My concerns are obvious to anyone who has read any of my blogs. But I do not think they are misplaced or even exaggerated. Higher education is supposed to be a place where the students do not learn certain things, necessarily, but they learn to use their minds to determine which things are worth knowing and which things are not. And a blanket condemnation of the whole of “Western Civilization” by a group of students at Stanford University who, we may assume, know little or nothing about that which they reject, is nothing short of presumptuous, if not arrogant. And the fact that the faculty at Stanford did not take the lead in determining which courses were to be required in the first place is also to be regretted, but not surprising in an age in which the students and the children are mistaken for those who should lead rather than follow. And here we have a graphic example of why they should not be allowed to lead.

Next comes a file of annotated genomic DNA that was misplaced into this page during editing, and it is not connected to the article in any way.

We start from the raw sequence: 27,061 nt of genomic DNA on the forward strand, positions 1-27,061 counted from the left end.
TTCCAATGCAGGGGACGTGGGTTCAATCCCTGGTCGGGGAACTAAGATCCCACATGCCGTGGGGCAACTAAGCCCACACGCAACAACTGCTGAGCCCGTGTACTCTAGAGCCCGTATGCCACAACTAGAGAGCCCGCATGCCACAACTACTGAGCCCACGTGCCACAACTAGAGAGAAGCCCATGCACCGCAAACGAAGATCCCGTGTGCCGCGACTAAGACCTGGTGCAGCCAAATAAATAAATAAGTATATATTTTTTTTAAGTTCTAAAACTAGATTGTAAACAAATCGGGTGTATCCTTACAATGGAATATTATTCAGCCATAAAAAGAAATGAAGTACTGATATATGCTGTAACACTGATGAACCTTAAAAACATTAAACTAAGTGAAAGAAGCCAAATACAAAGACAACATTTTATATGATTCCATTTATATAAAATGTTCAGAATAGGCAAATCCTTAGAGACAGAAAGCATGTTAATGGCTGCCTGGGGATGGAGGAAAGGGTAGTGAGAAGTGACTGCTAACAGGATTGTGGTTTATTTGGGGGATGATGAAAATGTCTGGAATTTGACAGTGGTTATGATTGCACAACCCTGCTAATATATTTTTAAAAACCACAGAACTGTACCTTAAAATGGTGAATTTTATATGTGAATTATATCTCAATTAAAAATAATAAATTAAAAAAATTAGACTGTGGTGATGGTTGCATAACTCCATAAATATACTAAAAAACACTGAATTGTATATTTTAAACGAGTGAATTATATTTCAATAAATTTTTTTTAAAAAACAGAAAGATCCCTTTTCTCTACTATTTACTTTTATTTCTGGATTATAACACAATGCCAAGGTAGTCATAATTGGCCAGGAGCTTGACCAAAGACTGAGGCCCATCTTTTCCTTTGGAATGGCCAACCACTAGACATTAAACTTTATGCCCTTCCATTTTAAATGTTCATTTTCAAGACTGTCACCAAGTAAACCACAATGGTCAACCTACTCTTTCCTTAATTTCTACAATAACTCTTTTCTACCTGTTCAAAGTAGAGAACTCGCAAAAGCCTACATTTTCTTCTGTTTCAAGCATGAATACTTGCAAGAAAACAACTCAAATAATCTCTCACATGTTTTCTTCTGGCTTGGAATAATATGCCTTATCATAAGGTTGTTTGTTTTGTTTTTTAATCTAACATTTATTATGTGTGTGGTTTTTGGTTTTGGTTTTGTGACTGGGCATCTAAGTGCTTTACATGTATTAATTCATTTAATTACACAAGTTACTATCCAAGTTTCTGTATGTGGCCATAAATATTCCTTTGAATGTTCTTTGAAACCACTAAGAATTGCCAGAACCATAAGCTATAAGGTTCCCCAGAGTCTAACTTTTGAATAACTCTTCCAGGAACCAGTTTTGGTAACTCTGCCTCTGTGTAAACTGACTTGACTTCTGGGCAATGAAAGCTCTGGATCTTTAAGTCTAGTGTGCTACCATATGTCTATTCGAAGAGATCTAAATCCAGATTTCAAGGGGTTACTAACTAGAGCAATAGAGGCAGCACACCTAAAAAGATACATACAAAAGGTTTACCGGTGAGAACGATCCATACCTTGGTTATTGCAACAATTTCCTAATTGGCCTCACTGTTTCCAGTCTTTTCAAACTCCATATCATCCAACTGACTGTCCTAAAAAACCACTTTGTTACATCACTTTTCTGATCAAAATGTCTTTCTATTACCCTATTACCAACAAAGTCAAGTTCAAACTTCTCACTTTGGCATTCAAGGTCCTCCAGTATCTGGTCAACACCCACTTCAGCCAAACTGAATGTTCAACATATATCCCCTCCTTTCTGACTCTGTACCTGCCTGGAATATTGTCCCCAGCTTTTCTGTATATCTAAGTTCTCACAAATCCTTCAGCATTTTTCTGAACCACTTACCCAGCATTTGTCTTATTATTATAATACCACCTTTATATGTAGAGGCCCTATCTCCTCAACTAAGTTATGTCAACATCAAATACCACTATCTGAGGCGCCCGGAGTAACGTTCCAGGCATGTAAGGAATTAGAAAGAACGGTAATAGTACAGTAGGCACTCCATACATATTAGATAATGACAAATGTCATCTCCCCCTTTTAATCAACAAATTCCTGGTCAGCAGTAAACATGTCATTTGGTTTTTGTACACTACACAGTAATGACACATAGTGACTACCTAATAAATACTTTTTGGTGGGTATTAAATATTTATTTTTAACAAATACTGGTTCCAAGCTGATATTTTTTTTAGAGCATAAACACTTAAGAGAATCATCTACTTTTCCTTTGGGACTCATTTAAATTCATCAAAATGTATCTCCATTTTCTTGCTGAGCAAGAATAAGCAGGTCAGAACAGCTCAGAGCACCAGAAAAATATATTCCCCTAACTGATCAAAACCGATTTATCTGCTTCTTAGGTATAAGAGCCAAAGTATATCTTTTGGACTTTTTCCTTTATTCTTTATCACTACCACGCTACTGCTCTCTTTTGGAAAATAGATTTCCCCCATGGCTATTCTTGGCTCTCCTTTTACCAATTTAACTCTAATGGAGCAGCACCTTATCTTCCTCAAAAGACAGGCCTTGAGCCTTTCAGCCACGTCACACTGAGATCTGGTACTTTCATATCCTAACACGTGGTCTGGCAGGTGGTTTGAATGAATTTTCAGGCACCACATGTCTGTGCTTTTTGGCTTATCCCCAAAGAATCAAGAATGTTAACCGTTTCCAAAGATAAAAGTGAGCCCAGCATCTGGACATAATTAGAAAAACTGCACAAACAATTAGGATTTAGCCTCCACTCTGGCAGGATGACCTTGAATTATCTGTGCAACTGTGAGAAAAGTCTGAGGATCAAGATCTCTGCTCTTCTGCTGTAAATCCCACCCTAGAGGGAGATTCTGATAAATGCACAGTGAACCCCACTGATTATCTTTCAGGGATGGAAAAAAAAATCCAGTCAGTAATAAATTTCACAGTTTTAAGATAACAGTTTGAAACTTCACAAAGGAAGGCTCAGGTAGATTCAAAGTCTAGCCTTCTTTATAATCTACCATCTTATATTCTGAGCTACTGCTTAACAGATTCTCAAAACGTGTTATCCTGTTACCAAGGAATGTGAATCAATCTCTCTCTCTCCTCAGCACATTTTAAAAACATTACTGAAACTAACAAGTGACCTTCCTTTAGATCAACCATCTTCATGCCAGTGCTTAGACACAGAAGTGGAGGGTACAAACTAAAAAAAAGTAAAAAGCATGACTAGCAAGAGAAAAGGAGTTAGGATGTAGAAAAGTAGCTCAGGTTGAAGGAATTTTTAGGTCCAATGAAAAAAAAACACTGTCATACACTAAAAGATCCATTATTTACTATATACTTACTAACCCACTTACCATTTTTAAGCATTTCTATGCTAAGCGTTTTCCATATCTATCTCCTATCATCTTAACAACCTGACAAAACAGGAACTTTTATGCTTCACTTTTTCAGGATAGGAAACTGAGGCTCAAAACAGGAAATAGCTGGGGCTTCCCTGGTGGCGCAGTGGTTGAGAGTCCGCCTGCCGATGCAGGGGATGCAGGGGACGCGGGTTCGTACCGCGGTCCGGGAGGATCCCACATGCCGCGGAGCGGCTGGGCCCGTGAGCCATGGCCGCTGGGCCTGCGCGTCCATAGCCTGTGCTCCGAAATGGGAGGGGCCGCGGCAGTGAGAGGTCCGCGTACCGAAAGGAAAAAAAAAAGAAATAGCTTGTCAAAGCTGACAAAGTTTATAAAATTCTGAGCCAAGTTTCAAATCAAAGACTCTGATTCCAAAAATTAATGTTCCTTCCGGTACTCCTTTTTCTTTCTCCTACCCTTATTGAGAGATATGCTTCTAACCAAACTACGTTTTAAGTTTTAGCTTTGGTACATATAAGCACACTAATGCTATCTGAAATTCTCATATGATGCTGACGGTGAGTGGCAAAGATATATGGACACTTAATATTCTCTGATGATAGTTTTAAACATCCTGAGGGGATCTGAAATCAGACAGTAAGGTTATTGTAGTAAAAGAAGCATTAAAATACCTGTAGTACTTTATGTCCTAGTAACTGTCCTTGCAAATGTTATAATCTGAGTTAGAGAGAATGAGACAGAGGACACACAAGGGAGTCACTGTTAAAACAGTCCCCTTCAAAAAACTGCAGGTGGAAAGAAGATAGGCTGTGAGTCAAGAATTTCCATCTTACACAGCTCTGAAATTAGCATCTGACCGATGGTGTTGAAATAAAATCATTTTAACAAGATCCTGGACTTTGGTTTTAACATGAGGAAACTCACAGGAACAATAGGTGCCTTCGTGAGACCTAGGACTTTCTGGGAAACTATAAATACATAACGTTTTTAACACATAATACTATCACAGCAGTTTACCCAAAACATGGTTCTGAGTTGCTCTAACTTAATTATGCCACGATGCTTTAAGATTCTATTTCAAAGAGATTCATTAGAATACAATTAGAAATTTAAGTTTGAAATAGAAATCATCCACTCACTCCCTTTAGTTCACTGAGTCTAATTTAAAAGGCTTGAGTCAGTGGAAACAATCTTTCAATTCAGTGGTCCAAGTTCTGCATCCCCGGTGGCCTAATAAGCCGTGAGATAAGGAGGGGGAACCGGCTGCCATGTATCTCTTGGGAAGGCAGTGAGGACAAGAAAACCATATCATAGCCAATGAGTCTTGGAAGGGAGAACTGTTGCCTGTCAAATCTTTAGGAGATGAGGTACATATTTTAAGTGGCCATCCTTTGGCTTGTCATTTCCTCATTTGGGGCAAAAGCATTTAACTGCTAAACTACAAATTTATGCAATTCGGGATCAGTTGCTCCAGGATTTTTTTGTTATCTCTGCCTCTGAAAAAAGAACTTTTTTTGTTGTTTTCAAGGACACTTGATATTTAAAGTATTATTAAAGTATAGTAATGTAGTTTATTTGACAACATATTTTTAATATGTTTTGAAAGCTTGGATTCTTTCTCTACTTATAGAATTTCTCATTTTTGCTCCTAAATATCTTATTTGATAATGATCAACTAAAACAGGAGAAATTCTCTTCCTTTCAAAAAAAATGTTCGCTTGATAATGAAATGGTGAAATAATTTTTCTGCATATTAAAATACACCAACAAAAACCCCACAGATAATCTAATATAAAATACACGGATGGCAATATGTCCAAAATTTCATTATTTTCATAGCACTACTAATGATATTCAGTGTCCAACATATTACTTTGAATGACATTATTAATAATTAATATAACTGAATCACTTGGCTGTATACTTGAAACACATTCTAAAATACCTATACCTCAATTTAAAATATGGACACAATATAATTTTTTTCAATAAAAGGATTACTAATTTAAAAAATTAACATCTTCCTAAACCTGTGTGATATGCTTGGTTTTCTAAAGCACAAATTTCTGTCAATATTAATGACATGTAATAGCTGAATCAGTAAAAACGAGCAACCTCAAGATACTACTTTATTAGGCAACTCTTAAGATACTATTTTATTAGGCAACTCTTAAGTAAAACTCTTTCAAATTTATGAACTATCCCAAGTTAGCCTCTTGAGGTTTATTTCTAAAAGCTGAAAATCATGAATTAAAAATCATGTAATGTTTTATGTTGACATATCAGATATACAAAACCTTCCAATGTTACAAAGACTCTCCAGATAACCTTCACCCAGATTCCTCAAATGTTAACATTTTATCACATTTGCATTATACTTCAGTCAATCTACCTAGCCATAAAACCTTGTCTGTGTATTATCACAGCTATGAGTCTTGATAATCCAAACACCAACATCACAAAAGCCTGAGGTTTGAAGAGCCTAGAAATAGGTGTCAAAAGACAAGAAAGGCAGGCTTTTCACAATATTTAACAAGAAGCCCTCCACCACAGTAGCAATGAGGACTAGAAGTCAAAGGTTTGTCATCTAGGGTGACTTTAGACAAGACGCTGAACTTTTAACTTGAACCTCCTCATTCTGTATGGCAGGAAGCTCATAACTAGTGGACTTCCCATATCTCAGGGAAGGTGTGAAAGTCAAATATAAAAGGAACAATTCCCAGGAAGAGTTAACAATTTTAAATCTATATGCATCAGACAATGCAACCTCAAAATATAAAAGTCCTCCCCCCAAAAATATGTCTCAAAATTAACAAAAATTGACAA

Very good post, Hugh! No culture, no civilization, be it Western, Eastern, or other, is comprised of only positive or negative. We are all a combination, and in the study of any country or culture, there is benefit to be derived from studying BOTH the positive and the negative. From the one, we learn what has been done right, and from the other we learn the lessons of history that we should not repeat. The comment by the student was among the most inane I have ever heard! And for the University to make decisions based on such inanity is … beyond belief. Whatever happened to ‘open exchange of ideas’ and ‘learning to think for oneself’? If I had a college-age child right now, I think I would send him/her abroad for their education! Else homeschool 😀
I couldn’t agree more. The high tuition alone is enough to discourage parents, but with what we know about what is going on tithe colleges it’s even more reason to ship the kids elsewhere!
Yes, over the years your insights into our changing – devolving?- culture are like the canary in the cage…. some people in the world note/listen, and others are too caught up in their task for the moment to even notice..